Asia

Preserve proof of Pakistan terror imprint, NSA Doval tells agencies

NEW DELHI: While monitoring by the Financial Action Task Force (FATF) has put Pakistan under severe pressure for sponsoring and financing terrorism, Indian counter-terror agencies need to collect and preserve evidence of Islamabads culpability for the consideration of international forums, NSA Ajit Doval has said.
“Everybody knows that Pakistan is supporting and financing terrorism but evidence is required. You have access to it and you understand how information is converted into evidence that can withstand scrutiny of law. So depend on the facts, preserve the facts, put them into a format … they may be used nationally and internationally (to nail Pakistan),” Doval told a conference of chiefs of anti-terrorism squads and special task forces of states organised by the National Investigation Agency (NIA) here.
“One of the biggest pressures that has come on Pakistan today is because of the proceedings of the FATF,” the NSA said.
Citing the late Margaret Thatchers statement from the 1980s that if the media did not report an attack, the terrorists purpose would be defeated, Doval said the objective was to generate fear through publicity. He called for proactive perception management by counter-terror agencies with authorised and trained officers briefing the media to prevent reports that “create more terror in society rather than prepare society to fight terrorism”.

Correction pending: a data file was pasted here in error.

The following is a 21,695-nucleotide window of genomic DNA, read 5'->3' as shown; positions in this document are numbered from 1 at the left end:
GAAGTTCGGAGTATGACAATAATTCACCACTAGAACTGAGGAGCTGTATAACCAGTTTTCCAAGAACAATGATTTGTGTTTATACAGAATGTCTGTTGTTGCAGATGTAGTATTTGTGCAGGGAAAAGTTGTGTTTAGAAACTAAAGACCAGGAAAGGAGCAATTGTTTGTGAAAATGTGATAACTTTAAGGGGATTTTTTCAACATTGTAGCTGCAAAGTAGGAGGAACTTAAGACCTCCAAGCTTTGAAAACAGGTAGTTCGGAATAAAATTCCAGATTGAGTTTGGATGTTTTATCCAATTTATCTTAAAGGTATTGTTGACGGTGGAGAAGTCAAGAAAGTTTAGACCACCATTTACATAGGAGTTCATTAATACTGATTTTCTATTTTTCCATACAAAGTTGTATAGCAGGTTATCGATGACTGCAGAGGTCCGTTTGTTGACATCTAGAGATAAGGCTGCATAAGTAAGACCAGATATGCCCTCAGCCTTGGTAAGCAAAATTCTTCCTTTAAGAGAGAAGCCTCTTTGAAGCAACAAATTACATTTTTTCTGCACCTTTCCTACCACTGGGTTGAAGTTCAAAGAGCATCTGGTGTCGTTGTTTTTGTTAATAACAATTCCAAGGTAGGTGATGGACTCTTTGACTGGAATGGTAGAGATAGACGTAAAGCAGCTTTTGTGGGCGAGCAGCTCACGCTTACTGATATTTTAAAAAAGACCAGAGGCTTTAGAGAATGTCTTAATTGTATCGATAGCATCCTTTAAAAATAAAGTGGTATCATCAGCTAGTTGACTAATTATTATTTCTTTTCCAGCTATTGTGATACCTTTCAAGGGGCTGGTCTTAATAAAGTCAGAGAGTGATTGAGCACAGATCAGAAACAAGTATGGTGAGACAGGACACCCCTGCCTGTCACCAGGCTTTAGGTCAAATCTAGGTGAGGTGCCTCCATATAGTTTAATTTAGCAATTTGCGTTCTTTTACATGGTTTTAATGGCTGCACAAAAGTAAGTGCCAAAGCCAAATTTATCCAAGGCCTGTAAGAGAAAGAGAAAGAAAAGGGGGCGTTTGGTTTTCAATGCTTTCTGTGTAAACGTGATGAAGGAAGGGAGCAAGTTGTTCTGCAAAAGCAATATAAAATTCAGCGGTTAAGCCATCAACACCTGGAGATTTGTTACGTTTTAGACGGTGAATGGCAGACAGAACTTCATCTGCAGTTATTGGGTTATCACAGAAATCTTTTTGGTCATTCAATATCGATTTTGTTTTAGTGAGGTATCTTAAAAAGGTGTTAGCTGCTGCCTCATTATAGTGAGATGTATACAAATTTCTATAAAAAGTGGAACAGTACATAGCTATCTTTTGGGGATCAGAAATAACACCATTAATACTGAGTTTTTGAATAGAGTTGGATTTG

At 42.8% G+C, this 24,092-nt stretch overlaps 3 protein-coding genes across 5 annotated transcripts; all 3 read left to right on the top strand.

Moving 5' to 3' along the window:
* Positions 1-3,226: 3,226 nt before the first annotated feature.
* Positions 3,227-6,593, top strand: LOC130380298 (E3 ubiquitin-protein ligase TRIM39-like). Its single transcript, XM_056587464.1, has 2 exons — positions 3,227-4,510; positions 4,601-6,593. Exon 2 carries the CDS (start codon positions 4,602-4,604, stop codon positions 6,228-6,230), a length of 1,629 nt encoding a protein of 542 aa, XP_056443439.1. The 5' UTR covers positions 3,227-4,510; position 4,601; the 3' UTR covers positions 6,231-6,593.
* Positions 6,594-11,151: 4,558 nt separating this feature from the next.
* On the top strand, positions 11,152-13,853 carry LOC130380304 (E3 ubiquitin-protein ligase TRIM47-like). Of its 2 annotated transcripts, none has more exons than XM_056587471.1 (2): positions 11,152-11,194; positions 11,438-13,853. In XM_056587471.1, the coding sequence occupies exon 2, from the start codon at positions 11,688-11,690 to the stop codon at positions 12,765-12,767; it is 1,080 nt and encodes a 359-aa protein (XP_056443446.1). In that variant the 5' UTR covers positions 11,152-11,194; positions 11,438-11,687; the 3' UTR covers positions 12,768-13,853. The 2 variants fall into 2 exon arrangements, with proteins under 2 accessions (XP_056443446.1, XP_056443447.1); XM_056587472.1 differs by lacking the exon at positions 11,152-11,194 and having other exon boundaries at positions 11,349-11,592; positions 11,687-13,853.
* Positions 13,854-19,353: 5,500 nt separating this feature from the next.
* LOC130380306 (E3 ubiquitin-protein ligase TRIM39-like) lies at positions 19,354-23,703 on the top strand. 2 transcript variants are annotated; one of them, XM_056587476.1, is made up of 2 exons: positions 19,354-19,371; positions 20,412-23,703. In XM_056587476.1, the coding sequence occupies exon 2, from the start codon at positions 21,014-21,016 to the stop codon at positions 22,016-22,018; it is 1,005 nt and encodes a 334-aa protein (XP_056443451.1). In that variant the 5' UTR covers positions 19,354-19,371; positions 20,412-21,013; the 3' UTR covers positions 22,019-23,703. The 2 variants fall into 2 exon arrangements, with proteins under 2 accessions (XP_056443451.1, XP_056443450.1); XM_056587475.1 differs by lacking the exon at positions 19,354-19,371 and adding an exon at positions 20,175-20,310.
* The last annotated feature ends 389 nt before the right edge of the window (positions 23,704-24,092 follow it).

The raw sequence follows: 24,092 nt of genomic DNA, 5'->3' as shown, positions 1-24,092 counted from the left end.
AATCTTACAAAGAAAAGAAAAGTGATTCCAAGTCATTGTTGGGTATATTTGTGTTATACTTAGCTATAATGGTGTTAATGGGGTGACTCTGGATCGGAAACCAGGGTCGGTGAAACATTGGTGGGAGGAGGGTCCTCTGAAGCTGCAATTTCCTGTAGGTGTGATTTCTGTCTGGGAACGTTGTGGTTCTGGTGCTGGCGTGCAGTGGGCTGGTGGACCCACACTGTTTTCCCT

Also asking ATS and STF chiefs to expose Pakistans role in terror attacks, he said, “So many Pakistanis are arrested … there is no harm in giving out their identities and plans to the media. Let the world know about it.”
Pointing to the tendency for counter-terror efforts to be conducted in different stages — getting to know the source of terror, action based on that knowledge and taking the evidence to a court of law and establishing the role of those behind a terror act — Doval impressed on the need to merge the three silos and synergise central and state-level intelligence and investigating agencies.
Listing the challenges in terror investigations, he said the first was the covert role of a state sponsor, which offered a higher degree of deniability as well as resources and technologRead More – Source

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